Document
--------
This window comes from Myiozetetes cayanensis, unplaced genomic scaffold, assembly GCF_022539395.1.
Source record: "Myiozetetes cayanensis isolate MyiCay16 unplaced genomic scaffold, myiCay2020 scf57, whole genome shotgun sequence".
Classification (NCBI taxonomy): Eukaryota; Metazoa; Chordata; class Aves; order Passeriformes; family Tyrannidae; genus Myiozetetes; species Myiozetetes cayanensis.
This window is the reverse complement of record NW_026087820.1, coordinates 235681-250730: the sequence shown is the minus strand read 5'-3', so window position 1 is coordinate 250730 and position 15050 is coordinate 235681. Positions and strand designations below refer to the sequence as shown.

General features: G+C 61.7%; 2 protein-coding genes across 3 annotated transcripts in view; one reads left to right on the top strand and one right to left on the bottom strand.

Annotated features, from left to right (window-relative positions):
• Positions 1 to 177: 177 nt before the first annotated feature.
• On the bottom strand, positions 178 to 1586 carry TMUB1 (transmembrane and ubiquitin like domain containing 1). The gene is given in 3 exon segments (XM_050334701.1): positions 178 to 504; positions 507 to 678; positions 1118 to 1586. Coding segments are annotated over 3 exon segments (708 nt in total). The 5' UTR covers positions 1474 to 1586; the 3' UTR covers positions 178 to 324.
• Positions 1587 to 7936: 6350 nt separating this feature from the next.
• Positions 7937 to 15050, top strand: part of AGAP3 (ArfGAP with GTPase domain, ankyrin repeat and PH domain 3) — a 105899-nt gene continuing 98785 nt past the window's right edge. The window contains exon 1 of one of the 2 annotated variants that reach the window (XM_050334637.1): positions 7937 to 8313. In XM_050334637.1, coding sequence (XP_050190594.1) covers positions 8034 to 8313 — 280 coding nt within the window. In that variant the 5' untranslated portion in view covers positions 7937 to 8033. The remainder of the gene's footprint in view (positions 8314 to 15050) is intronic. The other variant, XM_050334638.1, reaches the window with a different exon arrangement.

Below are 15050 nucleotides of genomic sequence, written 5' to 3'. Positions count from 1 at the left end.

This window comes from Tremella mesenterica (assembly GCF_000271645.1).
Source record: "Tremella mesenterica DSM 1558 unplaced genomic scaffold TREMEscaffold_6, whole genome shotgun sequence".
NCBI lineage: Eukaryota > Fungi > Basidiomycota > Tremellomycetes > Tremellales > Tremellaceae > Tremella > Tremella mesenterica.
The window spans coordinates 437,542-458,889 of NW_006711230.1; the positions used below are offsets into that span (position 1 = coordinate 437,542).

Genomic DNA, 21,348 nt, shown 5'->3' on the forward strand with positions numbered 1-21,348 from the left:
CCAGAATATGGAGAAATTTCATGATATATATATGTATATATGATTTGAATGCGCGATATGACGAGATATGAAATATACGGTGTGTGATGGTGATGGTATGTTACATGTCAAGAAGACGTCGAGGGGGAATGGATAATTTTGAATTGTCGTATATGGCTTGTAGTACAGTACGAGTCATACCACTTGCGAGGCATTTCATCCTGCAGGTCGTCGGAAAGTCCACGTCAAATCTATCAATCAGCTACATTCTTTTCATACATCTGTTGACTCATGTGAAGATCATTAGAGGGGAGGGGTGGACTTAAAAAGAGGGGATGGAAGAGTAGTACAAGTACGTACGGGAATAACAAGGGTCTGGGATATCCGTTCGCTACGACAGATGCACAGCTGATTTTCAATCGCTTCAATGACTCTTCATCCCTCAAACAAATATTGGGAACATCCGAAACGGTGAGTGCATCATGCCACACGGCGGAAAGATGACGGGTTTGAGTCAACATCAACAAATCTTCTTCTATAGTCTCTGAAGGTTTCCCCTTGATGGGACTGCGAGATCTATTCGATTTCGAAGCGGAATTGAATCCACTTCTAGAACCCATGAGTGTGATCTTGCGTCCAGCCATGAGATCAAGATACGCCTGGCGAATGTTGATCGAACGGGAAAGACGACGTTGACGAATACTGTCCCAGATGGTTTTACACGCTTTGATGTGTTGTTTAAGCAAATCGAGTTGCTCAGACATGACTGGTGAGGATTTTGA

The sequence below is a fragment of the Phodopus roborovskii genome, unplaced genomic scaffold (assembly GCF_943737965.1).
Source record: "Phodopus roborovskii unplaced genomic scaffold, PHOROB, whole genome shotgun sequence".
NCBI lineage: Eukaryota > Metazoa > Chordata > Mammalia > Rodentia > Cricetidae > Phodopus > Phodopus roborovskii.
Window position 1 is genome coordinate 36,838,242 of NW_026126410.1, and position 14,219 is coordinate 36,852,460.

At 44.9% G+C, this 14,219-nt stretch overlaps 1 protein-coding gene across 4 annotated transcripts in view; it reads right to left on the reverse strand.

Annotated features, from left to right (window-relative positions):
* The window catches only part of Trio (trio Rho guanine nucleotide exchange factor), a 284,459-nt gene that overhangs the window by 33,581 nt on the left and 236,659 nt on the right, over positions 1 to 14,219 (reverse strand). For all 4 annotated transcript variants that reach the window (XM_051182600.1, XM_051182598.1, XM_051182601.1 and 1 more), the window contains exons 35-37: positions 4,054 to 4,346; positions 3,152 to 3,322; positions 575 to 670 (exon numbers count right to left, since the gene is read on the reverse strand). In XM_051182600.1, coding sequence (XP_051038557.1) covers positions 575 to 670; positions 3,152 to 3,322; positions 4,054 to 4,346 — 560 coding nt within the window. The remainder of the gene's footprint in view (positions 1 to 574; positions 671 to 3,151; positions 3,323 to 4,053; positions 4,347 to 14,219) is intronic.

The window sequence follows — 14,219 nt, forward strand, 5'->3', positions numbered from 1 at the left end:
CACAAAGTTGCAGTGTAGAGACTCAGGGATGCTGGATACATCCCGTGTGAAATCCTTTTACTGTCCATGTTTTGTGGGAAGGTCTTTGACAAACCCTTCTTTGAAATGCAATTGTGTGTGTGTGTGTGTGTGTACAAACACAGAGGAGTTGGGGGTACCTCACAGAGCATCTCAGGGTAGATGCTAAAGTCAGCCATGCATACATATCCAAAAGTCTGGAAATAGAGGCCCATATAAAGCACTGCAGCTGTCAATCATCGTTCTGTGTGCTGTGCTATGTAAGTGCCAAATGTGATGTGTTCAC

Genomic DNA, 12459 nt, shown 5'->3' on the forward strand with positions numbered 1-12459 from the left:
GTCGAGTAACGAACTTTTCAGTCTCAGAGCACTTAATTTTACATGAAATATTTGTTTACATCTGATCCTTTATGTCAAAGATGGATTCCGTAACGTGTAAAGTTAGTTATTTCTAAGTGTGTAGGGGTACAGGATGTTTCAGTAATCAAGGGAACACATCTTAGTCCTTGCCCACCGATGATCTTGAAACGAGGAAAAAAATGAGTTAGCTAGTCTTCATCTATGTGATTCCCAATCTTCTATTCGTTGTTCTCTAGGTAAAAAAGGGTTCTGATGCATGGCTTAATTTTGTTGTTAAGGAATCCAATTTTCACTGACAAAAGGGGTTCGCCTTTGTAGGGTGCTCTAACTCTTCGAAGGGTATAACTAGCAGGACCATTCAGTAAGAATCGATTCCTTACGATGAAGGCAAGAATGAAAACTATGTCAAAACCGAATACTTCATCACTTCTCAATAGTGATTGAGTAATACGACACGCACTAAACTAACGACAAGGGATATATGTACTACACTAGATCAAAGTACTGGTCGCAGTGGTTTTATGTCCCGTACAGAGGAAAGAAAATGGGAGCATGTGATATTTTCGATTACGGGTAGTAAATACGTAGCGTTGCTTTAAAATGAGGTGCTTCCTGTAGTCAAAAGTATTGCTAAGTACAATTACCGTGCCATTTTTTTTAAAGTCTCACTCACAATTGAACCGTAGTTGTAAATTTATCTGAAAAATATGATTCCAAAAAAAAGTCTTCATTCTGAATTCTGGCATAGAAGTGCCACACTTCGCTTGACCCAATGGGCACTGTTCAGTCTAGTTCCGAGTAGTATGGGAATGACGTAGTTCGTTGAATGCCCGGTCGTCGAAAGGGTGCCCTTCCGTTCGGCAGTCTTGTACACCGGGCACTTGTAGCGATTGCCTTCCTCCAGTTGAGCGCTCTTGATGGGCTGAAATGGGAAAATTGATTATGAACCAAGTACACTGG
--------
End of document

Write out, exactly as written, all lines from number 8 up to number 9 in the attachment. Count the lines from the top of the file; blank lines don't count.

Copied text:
• On the bottom strand, positions 178 to 1586 carry TMUB1 (transmembrane and ubiquitin like domain containing 1). The gene is given in 3 exon segments (XM_050334701.1): positions 178 to 504; positions 507 to 678; positions 1118 to 1586. Coding segments are annotated over 3 exon segments (708 nt in total). The 5' UTR covers positions 1474 to 1586; the 3' UTR covers positions 178 to 324.
• Positions 1587 to 7936: 6350 nt separating this feature from the next.